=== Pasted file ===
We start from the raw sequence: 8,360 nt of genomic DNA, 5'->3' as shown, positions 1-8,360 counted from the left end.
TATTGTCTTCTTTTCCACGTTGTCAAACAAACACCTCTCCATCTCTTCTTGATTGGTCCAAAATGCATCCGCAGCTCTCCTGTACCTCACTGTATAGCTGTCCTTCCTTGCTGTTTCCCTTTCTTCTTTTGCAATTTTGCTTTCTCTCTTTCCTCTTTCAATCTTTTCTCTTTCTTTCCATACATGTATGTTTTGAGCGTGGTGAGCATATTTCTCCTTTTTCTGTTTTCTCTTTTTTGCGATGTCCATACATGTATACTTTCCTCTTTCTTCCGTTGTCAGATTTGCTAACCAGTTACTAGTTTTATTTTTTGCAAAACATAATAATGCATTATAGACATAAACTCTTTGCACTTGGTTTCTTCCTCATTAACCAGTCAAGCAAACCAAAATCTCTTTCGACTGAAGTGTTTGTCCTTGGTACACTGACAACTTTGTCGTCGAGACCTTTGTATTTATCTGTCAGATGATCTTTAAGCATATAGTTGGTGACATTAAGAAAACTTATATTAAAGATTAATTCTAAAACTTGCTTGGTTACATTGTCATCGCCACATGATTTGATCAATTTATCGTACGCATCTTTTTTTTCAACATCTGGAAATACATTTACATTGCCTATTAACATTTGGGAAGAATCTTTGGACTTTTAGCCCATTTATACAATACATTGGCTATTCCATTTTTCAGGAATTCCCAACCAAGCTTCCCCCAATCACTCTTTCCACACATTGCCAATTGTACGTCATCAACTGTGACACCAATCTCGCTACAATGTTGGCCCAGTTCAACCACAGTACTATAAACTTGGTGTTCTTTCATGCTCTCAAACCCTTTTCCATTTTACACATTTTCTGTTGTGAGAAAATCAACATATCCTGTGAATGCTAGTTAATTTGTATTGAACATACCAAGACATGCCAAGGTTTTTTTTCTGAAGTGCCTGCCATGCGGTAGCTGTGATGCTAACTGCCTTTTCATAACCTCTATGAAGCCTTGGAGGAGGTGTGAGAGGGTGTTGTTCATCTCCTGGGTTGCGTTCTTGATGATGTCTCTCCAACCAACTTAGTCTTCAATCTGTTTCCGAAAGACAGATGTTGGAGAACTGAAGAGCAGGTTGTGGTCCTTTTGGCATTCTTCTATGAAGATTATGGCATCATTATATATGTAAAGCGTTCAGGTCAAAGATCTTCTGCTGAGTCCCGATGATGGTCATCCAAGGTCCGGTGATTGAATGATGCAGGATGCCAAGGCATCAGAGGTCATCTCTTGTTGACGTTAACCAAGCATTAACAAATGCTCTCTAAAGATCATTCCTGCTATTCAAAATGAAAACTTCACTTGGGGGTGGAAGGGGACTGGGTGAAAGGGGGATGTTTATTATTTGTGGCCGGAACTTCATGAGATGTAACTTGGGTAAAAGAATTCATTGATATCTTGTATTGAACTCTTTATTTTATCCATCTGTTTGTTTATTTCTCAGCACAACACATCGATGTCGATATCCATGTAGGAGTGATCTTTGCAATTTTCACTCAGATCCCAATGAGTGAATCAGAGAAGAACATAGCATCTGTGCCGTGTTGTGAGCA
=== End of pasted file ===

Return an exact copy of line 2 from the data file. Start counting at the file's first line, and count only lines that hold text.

TATTGTCTTCTTTTCCACGTTGTCAAACAAACACCTCTCCATCTCTTCTTGATTGGTCCAAAATGCATCCGCAGCTCTCCTGTACCTCACTGTATAGCTGTCCTTCCTTGCTGTTTCCCTTTCTTCTTTTGCAATTTTGCTTTCTCTCTTTCCTCTTTCAATCTTTTCTCTTTCTTTCCATACATGTATGTTTTGAGCGTGGTGAGCATATTTCTCCTTTTTCTGTTTTCTCTTTTTTGCGATGTCCATACATGTATACTTTCCTCTTTCTTCCGTTGTCAGATTTGCTAACCAGTTACTAGTTTTATTTTTTGCAAAACATAATAATGCATTATAGACATAAACTCTTTGCACTTGGTTTCTTCCTCATTAACCAGTCAAGCAAACCAAAATCTCTTTCGACTGAAGTGTTTGTCCTTGGTACACTGACAACTTTGTCGTCGAGACCTTTGTATTTATCTGTCAGATGATCTTTAAGCATATAGTTGGTGACATTAAGAAAACTTATATTAAAGATTAATTCTAAAACTTGCTTGGTTACATTGTCATCGCCACATGATTTGATCAATTTATCGTACGCATCTTTTTTTTCAACATCTGGAAATACATTTACATTGCCTATTAACATTTGGGAAGAATCTTTGGACTTTTAGCCCATTTATACAATACATTGGCTATTCCATTTTTCAGGAATTCCCAACCAAGCTTCCCCCAATCACTCTTTCCACACATTGCCAATTGTACGTCATCAACTGTGACACCAATCTCGCTACAATGTTGGCCCAGTTCAACCACAGTACTATAAACTTGGTGTTCTTTCATGCTCTCAAACCCTTTTCCATTTTACACATTTTCTGTTGTGAGAAAATCAACATATCCTGTGAATGCTAGTTAATTTGTATTGAACATACCAAGACATGCCAAGGTTTTTTTTCTGAAGTGCCTGCCATGCGGTAGCTGTGATGCTAACTGCCTTTTCATAACCTCTATGAAGCCTTGGAGGAGGTGTGAGAGGGTGTTGTTCATCTCCTGGGTTGCGTTCTTGATGATGTCTCTCCAACCAACTTAGTCTTCAATCTGTTTCCGAAAGACAGATGTTGGAGAACTGAAGAGCAGGTTGTGGTCCTTTTGGCATTCTTCTATGAAGATTATGGCATCATTATATATGTAAAGCGTTCAGGTCAAAGATCTTCTGCTGAGTCCCGATGATGGTCATCCAAGGTCCGGTGATTGAATGATGCAGGATGCCAAGGCATCAGAGGTCATCTCTTGTTGACGTTAACCAAGCATTAACAAATGCTCTCTAAAGATCATTCCTGCTATTCAAAATGAAAACTTCACTTGGGGGTGGAAGGGGACTGGGTGAAAGGGGGATGTTTATTATTTGTGGCCGGAACTTCATGAGATGTAACTTGGGTAAAAGAATTCATTGATATCTTGTATTGAACTCTTTATTTTATCCATCTGTTTGTTTATTTCTCAGCACAACACATCGATGTCGATATCCATGTAGGAGTGATCTTTGCAATTTTCACTCAGATCCCAATGAGTGAATCAGAGAAGAACATAGCATCTGTGCCGTGTTGTGAGCA